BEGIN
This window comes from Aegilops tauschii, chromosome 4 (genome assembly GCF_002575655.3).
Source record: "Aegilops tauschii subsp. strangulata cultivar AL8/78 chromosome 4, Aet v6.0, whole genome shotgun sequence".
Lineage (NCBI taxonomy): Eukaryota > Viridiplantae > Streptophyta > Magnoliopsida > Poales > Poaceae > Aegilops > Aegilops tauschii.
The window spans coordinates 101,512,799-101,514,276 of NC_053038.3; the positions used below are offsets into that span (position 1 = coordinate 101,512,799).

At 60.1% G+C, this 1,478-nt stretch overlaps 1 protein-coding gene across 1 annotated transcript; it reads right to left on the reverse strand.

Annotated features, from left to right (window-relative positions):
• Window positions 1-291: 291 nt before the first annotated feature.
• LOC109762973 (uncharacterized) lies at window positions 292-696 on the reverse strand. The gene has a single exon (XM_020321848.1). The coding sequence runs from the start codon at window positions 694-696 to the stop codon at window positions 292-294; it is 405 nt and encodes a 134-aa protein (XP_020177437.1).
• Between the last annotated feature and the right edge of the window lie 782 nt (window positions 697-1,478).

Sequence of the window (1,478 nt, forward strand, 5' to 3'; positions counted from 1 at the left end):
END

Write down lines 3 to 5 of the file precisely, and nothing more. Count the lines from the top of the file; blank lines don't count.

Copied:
Lineage (NCBI taxonomy): Eukaryota > Viridiplantae > Streptophyta > Magnoliopsida > Poales > Poaceae > Aegilops > Aegilops tauschii.
The window spans coordinates 101,512,799-101,514,276 of NC_053038.3; the positions used below are offsets into that span (position 1 = coordinate 101,512,799).

At 60.1% G+C, this 1,478-nt stretch overlaps 1 protein-coding gene across 1 annotated transcript; it reads right to left on the reverse strand.